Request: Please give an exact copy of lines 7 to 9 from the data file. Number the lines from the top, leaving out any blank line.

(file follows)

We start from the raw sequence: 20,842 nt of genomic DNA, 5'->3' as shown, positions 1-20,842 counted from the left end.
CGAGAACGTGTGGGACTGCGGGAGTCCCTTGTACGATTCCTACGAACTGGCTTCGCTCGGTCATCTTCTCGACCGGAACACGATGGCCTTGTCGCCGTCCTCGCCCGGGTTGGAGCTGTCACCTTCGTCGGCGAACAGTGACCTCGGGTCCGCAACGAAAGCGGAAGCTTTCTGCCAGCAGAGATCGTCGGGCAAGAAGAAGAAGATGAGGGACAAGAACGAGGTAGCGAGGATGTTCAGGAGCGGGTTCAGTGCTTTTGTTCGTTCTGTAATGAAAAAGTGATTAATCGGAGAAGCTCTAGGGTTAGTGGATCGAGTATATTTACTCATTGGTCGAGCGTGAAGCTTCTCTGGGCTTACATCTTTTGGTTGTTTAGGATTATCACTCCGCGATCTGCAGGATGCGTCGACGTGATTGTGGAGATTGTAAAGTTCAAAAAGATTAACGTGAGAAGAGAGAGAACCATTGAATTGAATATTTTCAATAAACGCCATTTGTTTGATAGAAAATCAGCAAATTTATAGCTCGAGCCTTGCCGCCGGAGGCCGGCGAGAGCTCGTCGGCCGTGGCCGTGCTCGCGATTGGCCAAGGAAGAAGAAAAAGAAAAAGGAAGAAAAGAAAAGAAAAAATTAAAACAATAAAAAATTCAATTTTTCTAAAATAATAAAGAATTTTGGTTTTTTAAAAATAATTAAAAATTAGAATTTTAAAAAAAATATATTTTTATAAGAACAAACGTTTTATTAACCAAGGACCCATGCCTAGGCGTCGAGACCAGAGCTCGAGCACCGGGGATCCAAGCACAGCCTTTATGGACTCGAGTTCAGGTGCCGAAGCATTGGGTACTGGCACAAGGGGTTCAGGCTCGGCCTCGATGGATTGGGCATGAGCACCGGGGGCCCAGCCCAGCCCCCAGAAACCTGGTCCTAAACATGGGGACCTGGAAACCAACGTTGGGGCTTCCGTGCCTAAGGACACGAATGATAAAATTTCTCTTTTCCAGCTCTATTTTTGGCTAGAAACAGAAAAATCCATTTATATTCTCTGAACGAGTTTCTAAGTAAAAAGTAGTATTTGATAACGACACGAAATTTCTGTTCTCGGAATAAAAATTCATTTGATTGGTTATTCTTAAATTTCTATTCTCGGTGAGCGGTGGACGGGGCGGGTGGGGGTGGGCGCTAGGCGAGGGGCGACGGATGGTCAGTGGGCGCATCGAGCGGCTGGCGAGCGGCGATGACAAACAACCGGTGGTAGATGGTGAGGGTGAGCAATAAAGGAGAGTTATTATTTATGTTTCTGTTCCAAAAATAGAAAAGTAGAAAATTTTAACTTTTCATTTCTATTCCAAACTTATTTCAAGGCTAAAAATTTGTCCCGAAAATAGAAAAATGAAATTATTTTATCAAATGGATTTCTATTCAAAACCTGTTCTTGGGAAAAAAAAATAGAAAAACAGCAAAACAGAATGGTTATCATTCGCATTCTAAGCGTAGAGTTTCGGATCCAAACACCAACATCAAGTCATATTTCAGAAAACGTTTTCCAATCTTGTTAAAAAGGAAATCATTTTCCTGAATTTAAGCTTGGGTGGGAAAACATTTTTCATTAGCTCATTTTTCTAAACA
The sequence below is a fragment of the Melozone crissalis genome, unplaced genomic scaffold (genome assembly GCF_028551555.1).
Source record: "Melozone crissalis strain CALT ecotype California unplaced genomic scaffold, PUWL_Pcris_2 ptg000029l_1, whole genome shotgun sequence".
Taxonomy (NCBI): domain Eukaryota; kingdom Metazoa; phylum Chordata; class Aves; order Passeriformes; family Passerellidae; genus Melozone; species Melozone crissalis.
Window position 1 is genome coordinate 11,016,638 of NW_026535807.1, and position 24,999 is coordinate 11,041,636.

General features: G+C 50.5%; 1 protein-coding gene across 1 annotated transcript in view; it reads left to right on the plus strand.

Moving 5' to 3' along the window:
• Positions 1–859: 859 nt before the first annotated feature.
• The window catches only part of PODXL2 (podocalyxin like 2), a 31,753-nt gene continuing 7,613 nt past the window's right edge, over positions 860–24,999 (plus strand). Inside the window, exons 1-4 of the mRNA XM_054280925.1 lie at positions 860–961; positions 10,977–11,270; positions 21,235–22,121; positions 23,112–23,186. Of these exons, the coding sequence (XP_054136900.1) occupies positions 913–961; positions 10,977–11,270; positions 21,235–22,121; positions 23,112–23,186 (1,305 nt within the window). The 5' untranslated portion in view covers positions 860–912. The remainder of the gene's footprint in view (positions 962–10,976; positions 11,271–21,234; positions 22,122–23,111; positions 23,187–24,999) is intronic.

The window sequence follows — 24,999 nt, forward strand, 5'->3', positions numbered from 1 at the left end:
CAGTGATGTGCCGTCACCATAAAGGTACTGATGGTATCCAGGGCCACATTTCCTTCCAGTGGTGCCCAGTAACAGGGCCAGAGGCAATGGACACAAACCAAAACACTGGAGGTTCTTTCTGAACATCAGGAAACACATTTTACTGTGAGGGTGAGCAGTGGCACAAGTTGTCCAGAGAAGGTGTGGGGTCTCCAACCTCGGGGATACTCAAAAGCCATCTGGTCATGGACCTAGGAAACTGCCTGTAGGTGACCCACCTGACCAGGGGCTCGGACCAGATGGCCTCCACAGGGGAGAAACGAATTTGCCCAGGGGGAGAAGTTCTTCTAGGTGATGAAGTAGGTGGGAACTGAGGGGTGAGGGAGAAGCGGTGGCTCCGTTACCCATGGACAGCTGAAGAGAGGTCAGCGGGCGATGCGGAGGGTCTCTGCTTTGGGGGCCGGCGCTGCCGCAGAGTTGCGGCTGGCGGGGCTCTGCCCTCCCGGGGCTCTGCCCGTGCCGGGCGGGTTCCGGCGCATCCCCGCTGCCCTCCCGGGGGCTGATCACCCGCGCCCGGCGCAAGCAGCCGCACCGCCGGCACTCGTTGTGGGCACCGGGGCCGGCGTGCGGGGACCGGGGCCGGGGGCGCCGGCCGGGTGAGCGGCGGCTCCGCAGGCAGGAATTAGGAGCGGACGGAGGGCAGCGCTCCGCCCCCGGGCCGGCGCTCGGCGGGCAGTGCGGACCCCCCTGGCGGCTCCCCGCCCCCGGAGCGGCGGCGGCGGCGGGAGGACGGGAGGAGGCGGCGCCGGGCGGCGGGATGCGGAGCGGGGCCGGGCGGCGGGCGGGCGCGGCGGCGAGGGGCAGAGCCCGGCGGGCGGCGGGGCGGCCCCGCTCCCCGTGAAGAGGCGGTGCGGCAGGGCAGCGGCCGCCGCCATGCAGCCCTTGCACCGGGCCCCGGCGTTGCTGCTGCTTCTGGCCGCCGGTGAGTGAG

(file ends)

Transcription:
General features: G+C 50.5%; 1 protein-coding gene across 1 annotated transcript in view; it reads left to right on the plus strand.

Moving 5' to 3' along the window:
• Positions 1–859: 859 nt before the first annotated feature.